The 'dean' of Indian-American legislators, Maryland House Majority Leader Kumar Barve, recalled that when he first decided to run, the community found his decision "dubious."
Headlining the kick-off discussion on 'Finding the Next Great Indian-American Candidate' at the Indian American Leadership Initiative national Convention, Barve said that when he launched his first campaign kick-off March 18, 1990 -- he was first elected to the state legislator that year -- "Indian Americans pretty uniformly assumed it was utterly impossible and idiotic for a person with a name like Kumar Prabhakar Barve to be running for any office, as opposed to my prospective constituents who were not Indian Americans and seemed to think that not only was this not an idiotic thing to do, but they were going to support me."
Barve asserted: "We need to understand than when a Muslim or a Hindu or a Jain or a Jew or Christian for that matter loses an election, chances are it's for reasons that had nothing to do with their religion. It's a mistake to draw too much of a conclusion from what's happening in South Carolina right now (with Nikki Haley, the Republican nominee for governor) or Louisiana (with respect to Governor Bobby Jindal), that these Indian Americans won because they changed their religion. We need to understand that America is much more complex."
Peter Brodnitz, principal at the Benenson Strategy Group, said, "Being able to identify with voters, being able to connect with voters, is one of the key criteria for any candidate and ethnicity doesn't determine whether or not people are able to make that connection."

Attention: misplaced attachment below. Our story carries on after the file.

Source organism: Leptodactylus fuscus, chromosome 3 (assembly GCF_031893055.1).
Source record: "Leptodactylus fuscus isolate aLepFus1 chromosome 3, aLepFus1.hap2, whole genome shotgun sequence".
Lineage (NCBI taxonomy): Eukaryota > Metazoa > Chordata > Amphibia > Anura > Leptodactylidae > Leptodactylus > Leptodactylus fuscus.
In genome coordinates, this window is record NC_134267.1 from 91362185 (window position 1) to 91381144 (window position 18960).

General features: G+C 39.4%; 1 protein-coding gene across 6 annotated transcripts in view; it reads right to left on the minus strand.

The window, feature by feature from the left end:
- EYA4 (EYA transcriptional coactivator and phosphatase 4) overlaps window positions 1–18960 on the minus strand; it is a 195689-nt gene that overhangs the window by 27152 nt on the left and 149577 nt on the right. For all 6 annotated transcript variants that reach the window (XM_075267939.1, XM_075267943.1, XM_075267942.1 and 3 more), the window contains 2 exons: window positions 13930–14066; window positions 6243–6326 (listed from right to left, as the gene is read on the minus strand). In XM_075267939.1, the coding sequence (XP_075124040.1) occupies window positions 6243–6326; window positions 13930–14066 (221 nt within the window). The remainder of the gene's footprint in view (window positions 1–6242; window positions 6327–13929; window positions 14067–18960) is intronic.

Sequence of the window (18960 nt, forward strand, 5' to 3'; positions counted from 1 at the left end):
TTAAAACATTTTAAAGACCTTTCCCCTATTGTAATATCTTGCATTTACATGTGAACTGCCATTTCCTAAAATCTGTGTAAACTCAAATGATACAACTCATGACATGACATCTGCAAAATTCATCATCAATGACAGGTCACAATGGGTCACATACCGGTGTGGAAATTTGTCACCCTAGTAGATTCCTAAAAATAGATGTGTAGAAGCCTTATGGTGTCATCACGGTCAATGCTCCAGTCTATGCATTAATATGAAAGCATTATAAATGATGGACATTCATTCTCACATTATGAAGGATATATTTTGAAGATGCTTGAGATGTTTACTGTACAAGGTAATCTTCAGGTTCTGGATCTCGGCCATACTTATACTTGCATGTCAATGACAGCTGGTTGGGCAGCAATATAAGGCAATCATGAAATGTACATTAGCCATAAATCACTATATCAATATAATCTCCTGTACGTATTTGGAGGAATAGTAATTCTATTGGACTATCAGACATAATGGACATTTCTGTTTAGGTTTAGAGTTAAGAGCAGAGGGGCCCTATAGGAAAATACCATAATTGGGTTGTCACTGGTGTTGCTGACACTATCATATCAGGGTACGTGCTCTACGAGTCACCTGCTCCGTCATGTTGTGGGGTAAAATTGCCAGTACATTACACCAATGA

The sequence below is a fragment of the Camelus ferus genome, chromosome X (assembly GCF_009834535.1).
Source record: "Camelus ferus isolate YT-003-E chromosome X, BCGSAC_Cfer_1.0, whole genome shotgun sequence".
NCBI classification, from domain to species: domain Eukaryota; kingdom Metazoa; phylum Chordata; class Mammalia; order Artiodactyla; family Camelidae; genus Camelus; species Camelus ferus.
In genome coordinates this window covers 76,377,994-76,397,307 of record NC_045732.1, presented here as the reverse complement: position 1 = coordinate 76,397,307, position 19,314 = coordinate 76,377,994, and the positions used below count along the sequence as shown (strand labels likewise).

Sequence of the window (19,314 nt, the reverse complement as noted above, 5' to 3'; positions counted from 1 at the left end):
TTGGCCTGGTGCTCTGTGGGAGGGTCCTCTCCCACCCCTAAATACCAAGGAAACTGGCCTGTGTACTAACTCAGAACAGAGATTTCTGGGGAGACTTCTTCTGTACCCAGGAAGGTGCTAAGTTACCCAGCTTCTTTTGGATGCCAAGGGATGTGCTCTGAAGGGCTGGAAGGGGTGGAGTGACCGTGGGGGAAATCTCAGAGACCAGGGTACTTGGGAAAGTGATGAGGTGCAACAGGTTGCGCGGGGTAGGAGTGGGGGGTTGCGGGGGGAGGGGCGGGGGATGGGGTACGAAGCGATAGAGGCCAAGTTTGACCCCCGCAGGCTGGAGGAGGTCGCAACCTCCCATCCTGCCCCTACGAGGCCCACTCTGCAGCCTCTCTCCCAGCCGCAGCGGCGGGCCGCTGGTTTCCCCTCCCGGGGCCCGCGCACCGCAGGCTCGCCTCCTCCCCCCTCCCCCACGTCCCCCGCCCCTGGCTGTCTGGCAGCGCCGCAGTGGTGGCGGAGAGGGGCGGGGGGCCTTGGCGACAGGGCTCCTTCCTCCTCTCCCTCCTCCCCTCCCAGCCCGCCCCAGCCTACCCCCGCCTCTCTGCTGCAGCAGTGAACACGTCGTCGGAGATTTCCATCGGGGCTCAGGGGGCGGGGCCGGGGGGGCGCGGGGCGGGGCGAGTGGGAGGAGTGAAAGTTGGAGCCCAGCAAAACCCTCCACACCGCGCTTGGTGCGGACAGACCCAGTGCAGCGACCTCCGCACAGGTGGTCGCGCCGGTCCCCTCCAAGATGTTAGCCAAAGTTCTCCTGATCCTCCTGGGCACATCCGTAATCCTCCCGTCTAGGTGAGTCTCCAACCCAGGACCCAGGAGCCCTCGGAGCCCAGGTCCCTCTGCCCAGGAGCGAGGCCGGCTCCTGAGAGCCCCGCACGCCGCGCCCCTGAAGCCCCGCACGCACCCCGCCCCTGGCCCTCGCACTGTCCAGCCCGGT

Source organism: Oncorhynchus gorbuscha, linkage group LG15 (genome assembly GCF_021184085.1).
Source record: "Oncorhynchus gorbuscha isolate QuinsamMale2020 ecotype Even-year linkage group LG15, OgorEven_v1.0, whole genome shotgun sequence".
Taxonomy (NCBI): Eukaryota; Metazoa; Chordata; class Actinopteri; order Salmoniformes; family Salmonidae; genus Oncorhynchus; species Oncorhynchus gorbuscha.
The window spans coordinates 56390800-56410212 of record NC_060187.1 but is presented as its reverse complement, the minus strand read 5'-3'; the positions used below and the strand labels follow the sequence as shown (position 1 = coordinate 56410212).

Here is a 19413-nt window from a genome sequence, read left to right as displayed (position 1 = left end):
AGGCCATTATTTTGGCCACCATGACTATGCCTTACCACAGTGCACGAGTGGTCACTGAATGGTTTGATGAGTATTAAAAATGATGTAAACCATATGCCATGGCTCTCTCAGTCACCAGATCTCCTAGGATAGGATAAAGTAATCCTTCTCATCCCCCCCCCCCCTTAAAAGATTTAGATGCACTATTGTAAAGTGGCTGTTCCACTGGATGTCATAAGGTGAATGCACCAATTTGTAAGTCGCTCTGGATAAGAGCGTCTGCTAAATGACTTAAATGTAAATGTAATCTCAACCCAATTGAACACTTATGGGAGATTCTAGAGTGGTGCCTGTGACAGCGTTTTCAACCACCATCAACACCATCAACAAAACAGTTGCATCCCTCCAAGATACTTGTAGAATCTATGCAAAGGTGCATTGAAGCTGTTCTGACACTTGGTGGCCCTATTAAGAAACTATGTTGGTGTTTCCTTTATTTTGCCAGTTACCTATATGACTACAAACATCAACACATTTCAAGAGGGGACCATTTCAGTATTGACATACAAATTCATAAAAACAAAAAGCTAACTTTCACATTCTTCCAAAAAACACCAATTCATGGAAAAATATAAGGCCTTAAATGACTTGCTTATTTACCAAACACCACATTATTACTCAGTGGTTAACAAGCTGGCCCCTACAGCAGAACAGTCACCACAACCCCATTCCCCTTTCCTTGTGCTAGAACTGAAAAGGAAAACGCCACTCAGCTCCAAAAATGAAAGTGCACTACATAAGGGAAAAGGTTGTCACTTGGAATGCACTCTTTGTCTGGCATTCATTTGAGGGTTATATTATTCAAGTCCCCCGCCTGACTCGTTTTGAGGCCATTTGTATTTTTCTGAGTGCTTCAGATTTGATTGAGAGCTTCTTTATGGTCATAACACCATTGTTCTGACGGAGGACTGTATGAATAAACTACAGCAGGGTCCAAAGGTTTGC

He said that what Jindal and Haley did "that was really smart in both cases, was that they said they were running in a system that has serious flaws and we can get this benefit from a perception that we are an outsider because we are Indians. Especially in the case of Jindal, Louisiana was a broken system and Jindal thought if he could come in as an outsider, that was basically part of the brand President Obama is a perfect example of that as well."
Shekar Narasimhan, co-chair of the Democratic National Committee's Indo-American Council, who was another panelist, said that when he arrived in the US over 40 years ago, "I didn't know who Dalip Saund was. I don't know when it became obvious that we once had a Congressman of Indian-American descent When something happens once it's an aberration and when it never happens again for another 40 years, you have to ask yourself the question: Was that an accident? And, it probably was."
Narasimhan said, "People have accused people from my generation of writing checks, getting photo-ops, but not accomplishing much. But we wrote the checks because that's how we got access. The checks got photo-ops, but there was a problem. We didn't know what to ask for that's the truth. But then we moved very quickly, however, from a generation that understood that there was access to public policy to actually helping to create some of the organizations and foundations for what is IALI today."
He acknowledged: "I don't think we fully understood the importance of Kumar Barve. And, I want to give Kumar credit for also recognizing the mistake that we made. It's not that Kumar couldn't succeed with or without us. But the fact is we could have adopted five Kumar Barves and today they could have all been Senators of the United States. But we didn't."
The reason for the missed opportunity was simple: "It's human behavior and ego. We all wanted to be seen with the President of the United States. Being seen with the delegate from Maryland Assembly had no value. Yes, nice guy, funny name; but sorry, he was not considered somebody we needed a photo-op with. I am just telling you the truth."
Narasimhan told the audience: "You have all benefited enormously from the changing perception of India and don't forget that. Don't forget that Indian-American identity. You can't turn away from your heritage and then run towards its money."